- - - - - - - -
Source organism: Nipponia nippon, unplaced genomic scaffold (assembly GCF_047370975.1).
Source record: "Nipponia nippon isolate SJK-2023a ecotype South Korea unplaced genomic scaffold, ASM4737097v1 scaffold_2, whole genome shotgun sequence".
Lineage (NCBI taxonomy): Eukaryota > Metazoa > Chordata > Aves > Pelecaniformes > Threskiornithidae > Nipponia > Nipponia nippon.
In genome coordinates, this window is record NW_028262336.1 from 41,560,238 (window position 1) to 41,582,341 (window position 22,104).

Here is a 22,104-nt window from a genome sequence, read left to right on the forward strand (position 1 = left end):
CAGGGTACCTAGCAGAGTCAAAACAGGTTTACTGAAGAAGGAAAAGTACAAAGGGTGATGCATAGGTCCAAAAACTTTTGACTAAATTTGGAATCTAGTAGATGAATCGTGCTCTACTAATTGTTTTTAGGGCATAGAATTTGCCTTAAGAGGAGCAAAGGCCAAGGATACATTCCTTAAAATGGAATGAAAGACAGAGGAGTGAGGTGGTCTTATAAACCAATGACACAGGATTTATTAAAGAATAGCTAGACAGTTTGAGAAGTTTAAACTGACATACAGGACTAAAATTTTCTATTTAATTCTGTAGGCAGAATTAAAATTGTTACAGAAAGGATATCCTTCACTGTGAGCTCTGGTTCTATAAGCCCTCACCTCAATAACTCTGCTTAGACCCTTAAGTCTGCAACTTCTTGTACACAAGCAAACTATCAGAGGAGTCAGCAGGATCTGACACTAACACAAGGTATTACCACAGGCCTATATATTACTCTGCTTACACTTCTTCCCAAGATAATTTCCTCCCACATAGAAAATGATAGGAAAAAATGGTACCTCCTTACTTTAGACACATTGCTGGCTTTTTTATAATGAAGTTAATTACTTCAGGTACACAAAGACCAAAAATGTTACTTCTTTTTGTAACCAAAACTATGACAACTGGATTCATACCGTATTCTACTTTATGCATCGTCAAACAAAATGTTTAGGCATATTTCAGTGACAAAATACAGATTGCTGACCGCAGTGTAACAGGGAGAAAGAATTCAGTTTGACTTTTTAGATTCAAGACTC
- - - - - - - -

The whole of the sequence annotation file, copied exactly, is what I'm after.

Source organism: Nipponia nippon, unplaced genomic scaffold (assembly GCF_047370975.1).
Source record: "Nipponia nippon isolate SJK-2023a ecotype South Korea unplaced genomic scaffold, ASM4737097v1 scaffold_2, whole genome shotgun sequence".
Lineage (NCBI taxonomy): Eukaryota > Metazoa > Chordata > Aves > Pelecaniformes > Threskiornithidae > Nipponia > Nipponia nippon.
In genome coordinates, this window is record NW_028262336.1 from 41,560,238 (window position 1) to 41,582,341 (window position 22,104).

Here is a 22,104-nt window from a genome sequence, read left to right on the forward strand (position 1 = left end):
CAGGGTACCTAGCAGAGTCAAAACAGGTTTACTGAAGAAGGAAAAGTACAAAGGGTGATGCATAGGTCCAAAAACTTTTGACTAAATTTGGAATCTAGTAGATGAATCGTGCTCTACTAATTGTTTTTAGGGCATAGAATTTGCCTTAAGAGGAGCAAAGGCCAAGGATACATTCCTTAAAATGGAATGAAAGACAGAGGAGTGAGGTGGTCTTATAAACCAATGACACAGGATTTATTAAAGAATAGCTAGACAGTTTGAGAAGTTTAAACTGACATACAGGACTAAAATTTTCTATTTAATTCTGTAGGCAGAATTAAAATTGTTACAGAAAGGATATCCTTCACTGTGAGCTCTGGTTCTATAAGCCCTCACCTCAATAACTCTGCTTAGACCCTTAAGTCTGCAACTTCTTGTACACAAGCAAACTATCAGAGGAGTCAGCAGGATCTGACACTAACACAAGGTATTACCACAGGCCTATATATTACTCTGCTTACACTTCTTCCCAAGATAATTTCCTCCCACATAGAAAATGATAGGAAAAAATGGTACCTCCTTACTTTAGACACATTGCTGGCTTTTTTATAATGAAGTTAATTACTTCAGGTACACAAAGACCAAAAATGTTACTTCTTTTTGTAACCAAAACTATGACAACTGGATTCATACCGTATTCTACTTTATGCATCGTCAAACAAAATGTTTAGGCATATTTCAGTGACAAAATACAGATTGCTGACCGCAGTGTAACAGGGAGAAAGAATTCAGTTTGACTTTTTAGATTCAAGACTC